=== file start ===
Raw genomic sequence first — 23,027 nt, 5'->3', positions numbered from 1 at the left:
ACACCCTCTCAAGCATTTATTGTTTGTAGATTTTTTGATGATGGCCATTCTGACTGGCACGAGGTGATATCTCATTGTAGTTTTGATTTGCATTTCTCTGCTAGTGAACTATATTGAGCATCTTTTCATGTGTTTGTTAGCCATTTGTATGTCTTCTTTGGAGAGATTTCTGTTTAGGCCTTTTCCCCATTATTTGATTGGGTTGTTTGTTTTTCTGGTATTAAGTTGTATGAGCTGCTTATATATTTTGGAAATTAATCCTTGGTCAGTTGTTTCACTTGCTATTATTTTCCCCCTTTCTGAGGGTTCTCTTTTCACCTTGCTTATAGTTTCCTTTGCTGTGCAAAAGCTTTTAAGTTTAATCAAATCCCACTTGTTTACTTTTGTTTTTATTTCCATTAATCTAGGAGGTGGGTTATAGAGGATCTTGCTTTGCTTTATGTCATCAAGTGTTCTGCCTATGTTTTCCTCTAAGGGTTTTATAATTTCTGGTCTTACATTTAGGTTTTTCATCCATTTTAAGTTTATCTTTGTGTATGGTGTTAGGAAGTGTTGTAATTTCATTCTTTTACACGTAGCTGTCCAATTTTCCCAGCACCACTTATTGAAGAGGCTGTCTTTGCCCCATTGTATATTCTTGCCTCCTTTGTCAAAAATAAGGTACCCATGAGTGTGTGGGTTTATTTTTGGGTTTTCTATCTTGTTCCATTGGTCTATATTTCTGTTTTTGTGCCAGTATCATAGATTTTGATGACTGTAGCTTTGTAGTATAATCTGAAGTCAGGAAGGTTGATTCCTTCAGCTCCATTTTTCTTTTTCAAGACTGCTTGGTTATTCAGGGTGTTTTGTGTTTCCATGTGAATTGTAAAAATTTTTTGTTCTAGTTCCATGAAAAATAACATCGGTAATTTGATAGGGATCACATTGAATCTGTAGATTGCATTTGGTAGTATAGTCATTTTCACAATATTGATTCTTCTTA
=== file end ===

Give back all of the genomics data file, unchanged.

Raw genomic sequence first — 23,027 nt, 5'->3', positions numbered from 1 at the left:
ACACCCTCTCAAGCATTTATTGTTTGTAGATTTTTTGATGATGGCCATTCTGACTGGCACGAGGTGATATCTCATTGTAGTTTTGATTTGCATTTCTCTGCTAGTGAACTATATTGAGCATCTTTTCATGTGTTTGTTAGCCATTTGTATGTCTTCTTTGGAGAGATTTCTGTTTAGGCCTTTTCCCCATTATTTGATTGGGTTGTTTGTTTTTCTGGTATTAAGTTGTATGAGCTGCTTATATATTTTGGAAATTAATCCTTGGTCAGTTGTTTCACTTGCTATTATTTTCCCCCTTTCTGAGGGTTCTCTTTTCACCTTGCTTATAGTTTCCTTTGCTGTGCAAAAGCTTTTAAGTTTAATCAAATCCCACTTGTTTACTTTTGTTTTTATTTCCATTAATCTAGGAGGTGGGTTATAGAGGATCTTGCTTTGCTTTATGTCATCAAGTGTTCTGCCTATGTTTTCCTCTAAGGGTTTTATAATTTCTGGTCTTACATTTAGGTTTTTCATCCATTTTAAGTTTATCTTTGTGTATGGTGTTAGGAAGTGTTGTAATTTCATTCTTTTACACGTAGCTGTCCAATTTTCCCAGCACCACTTATTGAAGAGGCTGTCTTTGCCCCATTGTATATTCTTGCCTCCTTTGTCAAAAATAAGGTACCCATGAGTGTGTGGGTTTATTTTTGGGTTTTCTATCTTGTTCCATTGGTCTATATTTCTGTTTTTGTGCCAGTATCATAGATTTTGATGACTGTAGCTTTGTAGTATAATCTGAAGTCAGGAAGGTTGATTCCTTCAGCTCCATTTTTCTTTTTCAAGACTGCTTGGTTATTCAGGGTGTTTTGTGTTTCCATGTGAATTGTAAAAATTTTTTGTTCTAGTTCCATGAAAAATAACATCGGTAATTTGATAGGGATCACATTGAATCTGTAGATTGCATTTGGTAGTATAGTCATTTTCACAATATTGATTCTTCTTA